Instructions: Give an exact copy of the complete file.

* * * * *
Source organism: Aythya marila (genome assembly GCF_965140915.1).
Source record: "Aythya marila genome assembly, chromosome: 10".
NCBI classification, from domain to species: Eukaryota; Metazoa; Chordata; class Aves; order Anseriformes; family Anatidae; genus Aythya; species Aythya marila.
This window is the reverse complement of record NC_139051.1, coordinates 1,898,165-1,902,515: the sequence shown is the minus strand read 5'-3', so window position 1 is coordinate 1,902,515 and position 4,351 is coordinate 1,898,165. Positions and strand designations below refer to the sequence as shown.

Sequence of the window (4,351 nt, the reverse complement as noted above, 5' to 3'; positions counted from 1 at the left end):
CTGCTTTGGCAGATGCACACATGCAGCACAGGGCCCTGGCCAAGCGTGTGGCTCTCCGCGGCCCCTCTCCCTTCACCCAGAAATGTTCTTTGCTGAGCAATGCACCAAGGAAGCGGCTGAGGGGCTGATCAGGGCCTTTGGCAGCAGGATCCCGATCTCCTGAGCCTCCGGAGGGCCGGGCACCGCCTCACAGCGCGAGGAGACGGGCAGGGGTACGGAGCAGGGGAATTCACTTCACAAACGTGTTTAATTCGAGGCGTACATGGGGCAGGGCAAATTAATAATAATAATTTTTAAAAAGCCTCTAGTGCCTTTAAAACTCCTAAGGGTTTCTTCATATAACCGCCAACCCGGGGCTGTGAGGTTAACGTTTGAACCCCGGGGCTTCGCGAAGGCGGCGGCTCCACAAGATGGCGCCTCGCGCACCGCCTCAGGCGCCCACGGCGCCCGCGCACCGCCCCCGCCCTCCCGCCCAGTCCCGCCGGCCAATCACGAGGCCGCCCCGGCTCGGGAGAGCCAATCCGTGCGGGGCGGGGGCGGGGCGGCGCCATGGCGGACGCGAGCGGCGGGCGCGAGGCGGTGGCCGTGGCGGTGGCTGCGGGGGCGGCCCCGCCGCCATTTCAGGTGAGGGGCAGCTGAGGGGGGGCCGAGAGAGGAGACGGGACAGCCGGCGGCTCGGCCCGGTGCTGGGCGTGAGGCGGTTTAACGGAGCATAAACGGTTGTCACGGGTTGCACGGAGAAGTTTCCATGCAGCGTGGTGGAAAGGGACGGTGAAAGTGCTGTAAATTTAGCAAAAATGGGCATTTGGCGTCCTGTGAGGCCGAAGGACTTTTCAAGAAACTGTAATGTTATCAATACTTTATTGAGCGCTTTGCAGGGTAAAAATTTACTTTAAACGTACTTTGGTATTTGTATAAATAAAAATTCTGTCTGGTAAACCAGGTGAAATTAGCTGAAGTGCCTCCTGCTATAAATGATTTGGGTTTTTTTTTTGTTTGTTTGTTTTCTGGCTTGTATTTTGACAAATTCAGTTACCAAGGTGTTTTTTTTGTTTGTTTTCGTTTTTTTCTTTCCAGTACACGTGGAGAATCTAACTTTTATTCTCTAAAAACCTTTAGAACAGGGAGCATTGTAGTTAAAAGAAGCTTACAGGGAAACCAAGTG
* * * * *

Source organism: Aythya marila (genome assembly GCF_965140915.1).
Source record: "Aythya marila genome assembly, chromosome: 10".
NCBI classification, from domain to species: Eukaryota; Metazoa; Chordata; class Aves; order Anseriformes; family Anatidae; genus Aythya; species Aythya marila.
This window is the reverse complement of record NC_139051.1, coordinates 1,898,165-1,902,515: the sequence shown is the minus strand read 5'-3', so window position 1 is coordinate 1,902,515 and position 4,351 is coordinate 1,898,165. Positions and strand designations below refer to the sequence as shown.

Sequence of the window (4,351 nt, the reverse complement as noted above, 5' to 3'; positions counted from 1 at the left end):
CTGCTTTGGCAGATGCACACATGCAGCACAGGGCCCTGGCCAAGCGTGTGGCTCTCCGCGGCCCCTCTCCCTTCACCCAGAAATGTTCTTTGCTGAGCAATGCACCAAGGAAGCGGCTGAGGGGCTGATCAGGGCCTTTGGCAGCAGGATCCCGATCTCCTGAGCCTCCGGAGGGCCGGGCACCGCCTCACAGCGCGAGGAGACGGGCAGGGGTACGGAGCAGGGGAATTCACTTCACAAACGTGTTTAATTCGAGGCGTACATGGGGCAGGGCAAATTAATAATAATAATTTTTAAAAAGCCTCTAGTGCCTTTAAAACTCCTAAGGGTTTCTTCATATAACCGCCAACCCGGGGCTGTGAGGTTAACGTTTGAACCCCGGGGCTTCGCGAAGGCGGCGGCTCCACAAGATGGCGCCTCGCGCACCGCCTCAGGCGCCCACGGCGCCCGCGCACCGCCCCCGCCCTCCCGCCCAGTCCCGCCGGCCAATCACGAGGCCGCCCCGGCTCGGGAGAGCCAATCCGTGCGGGGCGGGGGCGGGGCGGCGCCATGGCGGACGCGAGCGGCGGGCGCGAGGCGGTGGCCGTGGCGGTGGCTGCGGGGGCGGCCCCGCCGCCATTTCAGGTGAGGGGCAGCTGAGGGGGGGCCGAGAGAGGAGACGGGACAGCCGGCGGCTCGGCCCGGTGCTGGGCGTGAGGCGGTTTAACGGAGCATAAACGGTTGTCACGGGTTGCACGGAGAAGTTTCCATGCAGCGTGGTGGAAAGGGACGGTGAAAGTGCTGTAAATTTAGCAAAAATGGGCATTTGGCGTCCTGTGAGGCCGAAGGACTTTTCAAGAAACTGTAATGTTATCAATACTTTATTGAGCGCTTTGCAGGGTAAAAATTTACTTTAAACGTACTTTGGTATTTGTATAAATAAAAATTCTGTCTGGTAAACCAGGTGAAATTAGCTGAAGTGCCTCCTGCTATAAATGATTTGGGTTTTTTTTTTGTTTGTTTGTTTTCTGGCTTGTATTTTGACAAATTCAGTTACCAAGGTGTTTTTTTTGTTTGTTTTCGTTTTTTTCTTTCCAGTACACGTGGAGAATCTAACTTTTATTCTCTAAAAACCTTTAGAACAGGGAGCATTGTAGTTAAAAGAAGCTTACAGGGAAACCAAGTG